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Tubular compression fossils from the Ediacaran Nama Group, Namibia

Cohen, P. A. and Bradley, A. and Knoll, A. H. and Grotzinger, J. P. and Jensen, S. and Abelson, J. and Hand, K. and Love, G. and Metz, J. and McLoughlin, N. and Meister, P, P. and Shepard, R. and Tice, M. and Wilson, J. P. (2009) Tubular compression fossils from the Ediacaran Nama Group, Namibia. Journal of Paleontology, 83 (1). pp. 110-122. ISSN 0022-3360.

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Abundant tubular macrofossils occur in finely laminated siltstones and shales of the 548–542 Ma Schwarzrand Subgroup, Nama Group, Namibia. The Nama tubes occur in both the Vingerbreek and Feldschuhhorn members commonly in dense populations and always in fine-grained, lower shore-face lithologies deposited below fair-weather wave base. The tubes are preserved mostly as compressed casts and molds that range in width from 0.6 to 2.1 mm; apparently incomplete specimens reach lengths up to 10 cm. All specimens show sinuous bending and occasional brittle fracture, indicating an original construction of strong but flexible organic matter. Feldschuhhorn specimens preserve fine longitudinal pleats or folds that record pliant organic walls, but the older Vingerbreek populations do not. Similarly, some specimens in the Feldschuhhorn Member display branching, while Vingerbreek tubes do not. The abundant Feldschuhhorn tubes are assigned to the widespread Ediacaran problematicum Vendotaenia antiqua; however, the distinctive Vingerbreek population remains in open nomenclature. The most abundant fossils in Nama rocks, these tubes resemble populations in Ediacaran successions from Russia, China, Spain, and elsewhere. Beyond their local importance, then, such tubes may turn out to be the most abundant record of Ediacaran life.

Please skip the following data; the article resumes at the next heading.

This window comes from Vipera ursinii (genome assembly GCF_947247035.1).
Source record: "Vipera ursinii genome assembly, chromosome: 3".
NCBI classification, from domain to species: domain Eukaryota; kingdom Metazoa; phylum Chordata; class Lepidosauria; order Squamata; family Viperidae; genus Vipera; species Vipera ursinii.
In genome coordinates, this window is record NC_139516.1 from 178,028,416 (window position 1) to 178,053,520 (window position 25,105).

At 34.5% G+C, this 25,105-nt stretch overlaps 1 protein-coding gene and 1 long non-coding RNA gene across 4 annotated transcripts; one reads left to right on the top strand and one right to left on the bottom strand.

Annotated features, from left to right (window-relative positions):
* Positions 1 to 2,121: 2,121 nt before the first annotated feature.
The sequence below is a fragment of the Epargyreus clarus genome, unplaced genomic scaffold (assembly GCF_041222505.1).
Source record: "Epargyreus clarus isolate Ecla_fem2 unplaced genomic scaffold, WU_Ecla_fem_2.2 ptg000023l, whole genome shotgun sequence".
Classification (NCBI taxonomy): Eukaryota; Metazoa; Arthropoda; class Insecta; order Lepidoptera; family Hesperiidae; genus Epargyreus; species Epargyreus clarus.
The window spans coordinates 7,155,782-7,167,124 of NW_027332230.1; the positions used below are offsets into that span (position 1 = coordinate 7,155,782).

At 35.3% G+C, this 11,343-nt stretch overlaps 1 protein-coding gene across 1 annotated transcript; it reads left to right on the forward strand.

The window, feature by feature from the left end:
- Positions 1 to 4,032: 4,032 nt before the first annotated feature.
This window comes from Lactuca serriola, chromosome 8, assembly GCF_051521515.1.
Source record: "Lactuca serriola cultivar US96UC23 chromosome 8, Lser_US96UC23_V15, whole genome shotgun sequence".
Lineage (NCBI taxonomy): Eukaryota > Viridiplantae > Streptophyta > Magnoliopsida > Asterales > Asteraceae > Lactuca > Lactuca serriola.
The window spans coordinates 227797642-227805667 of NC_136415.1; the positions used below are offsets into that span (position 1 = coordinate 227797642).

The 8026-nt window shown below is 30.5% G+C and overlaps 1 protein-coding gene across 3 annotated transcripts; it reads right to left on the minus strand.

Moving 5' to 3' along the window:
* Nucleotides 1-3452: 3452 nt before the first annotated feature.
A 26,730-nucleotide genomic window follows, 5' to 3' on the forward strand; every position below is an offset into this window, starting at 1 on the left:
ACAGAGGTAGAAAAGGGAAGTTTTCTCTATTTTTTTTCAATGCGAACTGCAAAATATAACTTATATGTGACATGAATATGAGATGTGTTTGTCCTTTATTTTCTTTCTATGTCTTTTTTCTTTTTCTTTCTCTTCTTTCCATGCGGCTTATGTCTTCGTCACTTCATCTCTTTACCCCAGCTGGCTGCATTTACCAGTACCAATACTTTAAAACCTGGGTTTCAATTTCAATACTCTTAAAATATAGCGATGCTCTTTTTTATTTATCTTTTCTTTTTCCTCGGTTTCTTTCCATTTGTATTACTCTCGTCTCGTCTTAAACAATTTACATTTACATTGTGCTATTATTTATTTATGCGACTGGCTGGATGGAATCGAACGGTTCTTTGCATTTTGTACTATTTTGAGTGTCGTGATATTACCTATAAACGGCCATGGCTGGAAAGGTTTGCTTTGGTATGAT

Item Type:Article
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URLURL TypeDescription
Knoll, A. H.0000-0003-1308-8585
Grotzinger, J. P.0000-0001-9324-1257
Hand, K.0000-0002-3225-9426
Love, G.0000-0002-6516-014X
Additional Information:© 2009, The Paleontological Society. Accepted, 16 September 2008. This project was supported by a gift from the Agouron Institute (to AHK and JPG) to support advanced field research and education in historical geobiology. All but one of the authors participated in the field mapping that underpins the research reported here. We thank G. Narbonne and S. Xiao for helpful reviews, M. Moczydlowska-Vidal and M. B. Gnilovskaya for access to comparative materials and B. Gaines, P. Orr, N. Tosca, and D. Johnston for helpful discussion. This work was performed in part at the Center for Nanoscale Systems (CNS), a member of the National Nanotechnology Infrastructure Network (NNIN), which is supported by the National Science Foundation under NSF award no. ECS-0335765. Jensen acknowledges funding from the Spanish Ministry of Education and Science (MEC) through the program "Ramón y Cajal," the grant CGL 2004-02967 [cofinanced with Fondo Europeo de Desarrolla Regional (FEDER)].
Funding AgencyGrant Number
Agouron InstituteUNSPECIFIED
Ministerio de Educación y Ciencia (MEC)2004-02967
Fondo Europeo de Desarrolla Regional (FEDER)UNSPECIFIED
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ID Code:13260
Deposited By: Ruth Sustaita
Deposited On:04 Feb 2009 23:05
Last Modified:09 Mar 2020 13:18

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